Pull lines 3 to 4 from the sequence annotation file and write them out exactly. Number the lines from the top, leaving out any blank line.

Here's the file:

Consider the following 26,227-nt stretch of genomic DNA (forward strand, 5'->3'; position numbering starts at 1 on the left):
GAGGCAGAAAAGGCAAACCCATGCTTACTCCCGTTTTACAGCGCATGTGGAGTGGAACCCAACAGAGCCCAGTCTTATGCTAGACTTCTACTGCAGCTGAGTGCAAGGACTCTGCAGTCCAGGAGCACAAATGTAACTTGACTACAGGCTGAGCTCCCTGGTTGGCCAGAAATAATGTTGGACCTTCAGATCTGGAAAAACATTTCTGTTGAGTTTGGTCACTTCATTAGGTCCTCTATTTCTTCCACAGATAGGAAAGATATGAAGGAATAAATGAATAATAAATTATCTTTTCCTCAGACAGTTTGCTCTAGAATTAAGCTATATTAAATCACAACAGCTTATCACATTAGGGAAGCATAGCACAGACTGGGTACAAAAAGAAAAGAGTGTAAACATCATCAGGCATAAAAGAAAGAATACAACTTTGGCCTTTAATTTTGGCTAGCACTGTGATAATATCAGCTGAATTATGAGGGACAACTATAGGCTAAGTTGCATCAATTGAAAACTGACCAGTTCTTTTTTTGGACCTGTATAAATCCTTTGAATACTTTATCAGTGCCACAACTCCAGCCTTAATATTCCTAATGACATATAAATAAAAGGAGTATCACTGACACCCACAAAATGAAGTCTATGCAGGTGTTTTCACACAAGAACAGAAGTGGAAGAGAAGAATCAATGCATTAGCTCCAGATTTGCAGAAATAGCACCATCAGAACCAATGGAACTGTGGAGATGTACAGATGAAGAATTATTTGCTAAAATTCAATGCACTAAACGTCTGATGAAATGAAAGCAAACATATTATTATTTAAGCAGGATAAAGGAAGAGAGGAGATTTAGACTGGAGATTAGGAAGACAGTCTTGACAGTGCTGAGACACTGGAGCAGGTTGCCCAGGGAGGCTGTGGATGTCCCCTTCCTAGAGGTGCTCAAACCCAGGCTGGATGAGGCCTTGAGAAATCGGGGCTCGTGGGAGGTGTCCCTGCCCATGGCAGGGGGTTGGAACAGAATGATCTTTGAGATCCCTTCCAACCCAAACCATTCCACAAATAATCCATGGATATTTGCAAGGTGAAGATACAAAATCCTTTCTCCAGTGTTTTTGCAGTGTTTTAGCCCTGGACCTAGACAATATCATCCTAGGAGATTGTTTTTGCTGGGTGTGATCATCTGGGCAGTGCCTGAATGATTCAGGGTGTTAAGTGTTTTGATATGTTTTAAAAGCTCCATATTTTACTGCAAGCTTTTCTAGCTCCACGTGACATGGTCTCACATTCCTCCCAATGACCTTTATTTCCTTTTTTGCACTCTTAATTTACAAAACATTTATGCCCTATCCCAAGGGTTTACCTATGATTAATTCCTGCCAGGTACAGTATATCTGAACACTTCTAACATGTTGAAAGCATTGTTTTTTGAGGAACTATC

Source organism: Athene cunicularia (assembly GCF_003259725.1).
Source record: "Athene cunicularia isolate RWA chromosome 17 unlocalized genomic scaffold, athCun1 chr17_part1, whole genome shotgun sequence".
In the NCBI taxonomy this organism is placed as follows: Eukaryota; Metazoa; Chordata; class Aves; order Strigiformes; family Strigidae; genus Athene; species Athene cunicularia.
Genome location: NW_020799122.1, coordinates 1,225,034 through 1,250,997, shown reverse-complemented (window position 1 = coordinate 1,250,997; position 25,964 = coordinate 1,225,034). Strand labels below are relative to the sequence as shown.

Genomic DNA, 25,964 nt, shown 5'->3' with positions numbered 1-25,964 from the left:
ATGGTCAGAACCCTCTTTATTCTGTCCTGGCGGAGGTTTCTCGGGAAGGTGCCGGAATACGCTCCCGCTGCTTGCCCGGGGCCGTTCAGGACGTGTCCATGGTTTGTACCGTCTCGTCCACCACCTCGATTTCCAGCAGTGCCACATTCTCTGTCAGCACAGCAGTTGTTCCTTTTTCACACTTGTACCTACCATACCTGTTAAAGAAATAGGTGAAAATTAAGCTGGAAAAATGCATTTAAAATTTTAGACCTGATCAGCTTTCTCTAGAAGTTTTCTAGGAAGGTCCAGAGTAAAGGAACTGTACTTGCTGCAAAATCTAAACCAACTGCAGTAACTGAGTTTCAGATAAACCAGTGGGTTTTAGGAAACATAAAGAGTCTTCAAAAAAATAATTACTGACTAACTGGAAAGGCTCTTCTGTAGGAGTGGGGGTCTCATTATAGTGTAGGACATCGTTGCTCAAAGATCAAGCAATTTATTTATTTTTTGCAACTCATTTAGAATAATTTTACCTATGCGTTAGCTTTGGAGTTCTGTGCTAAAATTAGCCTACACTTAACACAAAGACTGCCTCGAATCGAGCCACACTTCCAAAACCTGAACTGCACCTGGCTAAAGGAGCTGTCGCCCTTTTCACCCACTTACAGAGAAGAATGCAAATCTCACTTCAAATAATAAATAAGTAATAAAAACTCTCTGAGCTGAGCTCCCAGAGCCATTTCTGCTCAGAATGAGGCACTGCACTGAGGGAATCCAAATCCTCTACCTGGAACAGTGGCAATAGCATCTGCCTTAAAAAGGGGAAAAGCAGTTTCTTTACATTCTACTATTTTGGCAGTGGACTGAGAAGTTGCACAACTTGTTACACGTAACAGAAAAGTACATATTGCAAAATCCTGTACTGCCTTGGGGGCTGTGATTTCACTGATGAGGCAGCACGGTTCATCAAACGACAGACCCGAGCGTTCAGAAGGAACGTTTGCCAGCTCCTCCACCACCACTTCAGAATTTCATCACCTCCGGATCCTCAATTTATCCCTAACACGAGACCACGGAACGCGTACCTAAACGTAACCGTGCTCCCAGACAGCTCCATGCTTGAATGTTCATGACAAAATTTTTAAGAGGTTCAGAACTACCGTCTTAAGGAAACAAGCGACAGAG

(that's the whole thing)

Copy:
Source organism: Athene cunicularia (assembly GCF_003259725.1).
Source record: "Athene cunicularia isolate RWA chromosome 17 unlocalized genomic scaffold, athCun1 chr17_part1, whole genome shotgun sequence".